He thanked Imran Khan for taking a bold step. He said for the first time in the history, boundaries between the two countries have been dismantled. “No one can deny the contribution of Imran Khan,” said Sidhu and sent Munna Bhai MBBS’s hug for Modi.

He demanded opening of borders so that people could have their breakfast in India, their lunch in Lahore and then return to their homes in India after completing their trade and business tasks.

Former Indian prime minister Dr Manmohan Singh, Chief Minister of Indian Punjab Captain Amarinder Singh, Bollywood actor and Indian parliamentarian Sunny Deol, Panjab CM Sardar Usman Buzdar, Panjab Governor Chaudhry Sarwar and other noted figures were also present on the occasion.

Sikh Yatris from different cities of India including Amristsar, Ambala, Patiala, Jalandhar, Gurdaspur, Chandigarh, Delhi as well as from different nations like Canada, USA, France, England, Sweden were present at the inauguration ceremony.

While expressing their views, Yatris unanimously hailed the project and expressed the hope that further relaxation would also be given to them so that they could visit Panjab as per their will.

Besides, the Sikh community members from Pakistan including former MPA Ramesh Singh Arora, sitting MPA Mahender Pal Singh and others also lauded the role of Chief of Army Staff General Qamar Javed Bajwa in successful completion of the project.

Federal Minister for Religious Affairs and Interfaith Harmony Pir Noorul Haq Qadri also addressed the ceremony.

He said the inauguration of Kartarpur Corridor was the greatest message of peace after the Partition in 1947. He said the prime minister had fulfilled his commitment to provide access to Sikh community to visit their holy shrines.

He said while being in Baghdad, Baba Guru Nanak used to visit the shrine of Imam Musa Kazim daily which gave a message of harmony as he had devoted his life for peace and harmony.

The Akal Takht Jathedar, Giani Harpreet Singh said by opening of Kartarpur Corridor, the 70-year old demand of Sikhs had been fulfilled for what they were thankful to both the governments.

Dawn – Comment: Guru Nanak travelled widely but always returned to Kartarpur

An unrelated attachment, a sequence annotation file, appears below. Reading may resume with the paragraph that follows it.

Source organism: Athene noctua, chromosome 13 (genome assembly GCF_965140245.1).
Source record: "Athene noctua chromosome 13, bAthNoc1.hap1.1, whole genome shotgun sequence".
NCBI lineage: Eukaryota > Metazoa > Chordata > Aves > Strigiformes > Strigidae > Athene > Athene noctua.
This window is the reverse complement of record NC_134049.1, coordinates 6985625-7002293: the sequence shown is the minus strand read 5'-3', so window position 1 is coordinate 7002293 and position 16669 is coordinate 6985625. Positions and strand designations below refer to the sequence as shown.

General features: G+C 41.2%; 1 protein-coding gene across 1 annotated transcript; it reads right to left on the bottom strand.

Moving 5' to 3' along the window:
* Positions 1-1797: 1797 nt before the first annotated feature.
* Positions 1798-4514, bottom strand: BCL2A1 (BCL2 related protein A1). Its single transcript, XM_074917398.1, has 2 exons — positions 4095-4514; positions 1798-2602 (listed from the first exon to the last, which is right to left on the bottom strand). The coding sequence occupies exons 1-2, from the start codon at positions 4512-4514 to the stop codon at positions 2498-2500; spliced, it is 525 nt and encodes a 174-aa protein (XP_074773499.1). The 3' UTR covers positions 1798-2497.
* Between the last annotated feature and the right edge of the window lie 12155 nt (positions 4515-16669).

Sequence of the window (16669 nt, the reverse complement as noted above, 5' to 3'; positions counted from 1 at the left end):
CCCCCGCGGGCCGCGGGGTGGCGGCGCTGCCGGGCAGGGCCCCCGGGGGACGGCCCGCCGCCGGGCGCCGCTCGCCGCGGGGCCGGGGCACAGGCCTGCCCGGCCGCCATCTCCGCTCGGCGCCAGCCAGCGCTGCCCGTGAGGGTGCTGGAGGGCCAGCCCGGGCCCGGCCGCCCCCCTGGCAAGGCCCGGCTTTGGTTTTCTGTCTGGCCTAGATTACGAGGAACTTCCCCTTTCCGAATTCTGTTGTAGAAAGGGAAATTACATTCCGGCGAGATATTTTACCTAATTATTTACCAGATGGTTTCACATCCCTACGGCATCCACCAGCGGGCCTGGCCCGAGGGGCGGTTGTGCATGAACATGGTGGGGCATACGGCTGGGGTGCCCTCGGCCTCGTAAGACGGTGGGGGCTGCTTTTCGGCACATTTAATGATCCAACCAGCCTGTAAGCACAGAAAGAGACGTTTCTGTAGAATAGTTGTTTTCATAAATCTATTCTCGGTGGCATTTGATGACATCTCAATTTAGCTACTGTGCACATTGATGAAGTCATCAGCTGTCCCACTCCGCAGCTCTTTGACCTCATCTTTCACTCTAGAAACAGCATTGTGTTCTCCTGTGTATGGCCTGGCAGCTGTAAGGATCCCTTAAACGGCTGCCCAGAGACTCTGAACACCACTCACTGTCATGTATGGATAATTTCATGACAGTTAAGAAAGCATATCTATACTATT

Abdul Majid Sheikh

Kartarpur – Panjab – Pakistan, 07 November 2019. As the world celebrates the 550th birth anniversary of the founder of Sikhism, the followers of Baba Guru Nanak flock to Kartarpur. Just how this place came into being and how many times did Guru Nanak return to Kartar­pur is what will be recounted here.

To set things in perspective two sources called janam sakhis as selected by Bhai Gurdas and as recorded in the ‘Miharban’ and the ‘Puratan’ traditions will be tapped into.

According to these sources, a rich official referred to as karori was assigned by the Mughal court to “apprehend” the Guru. As the karori set off to undertake his assignment he was struck by blindness and other ailments.

Just how the Guru assisted him is disputed since the Puratan does not mention it whereas the Miharban calls it a “miracle”.

Puratan janam sakhi details his journeys

Anyhow, the karori set up a small village on his land and named it Kartarpur. To secure the land either it was donated to the Guru or was purchased by one of his rich followers. The fact remains, though, that Kartarpur was founded for, or because of Guru Nanak.

Miharban janam sakhi mentions at the conclusion of Guru Nanak’s “five journeys” that Kartarpur had become his home during his travels and it was established during his journeys.

From Kartarpur Guru Nanak did return to his birth village Talwandi (now called Nankana Sahib) several times to meet his family. But it was Kartarpur he returned to from all his five travels to the world beyond Punjab.

Here I must describe his travels as narrated in different traditions. What’s interesting is that no matter which tradition one reads, they all end at Kartarpur.

In Bhai Gurdas’s Var I, he visited all major pilgrimage centres, including Mount Sumeru in the Pamirs, north-west of Kashmir, somewhere near the Kalash Valley. It holds a special place in Buddhism, Jainism and Hinduism as these faiths consider it to be “the centre of the earth”.

From Makkah to Lanka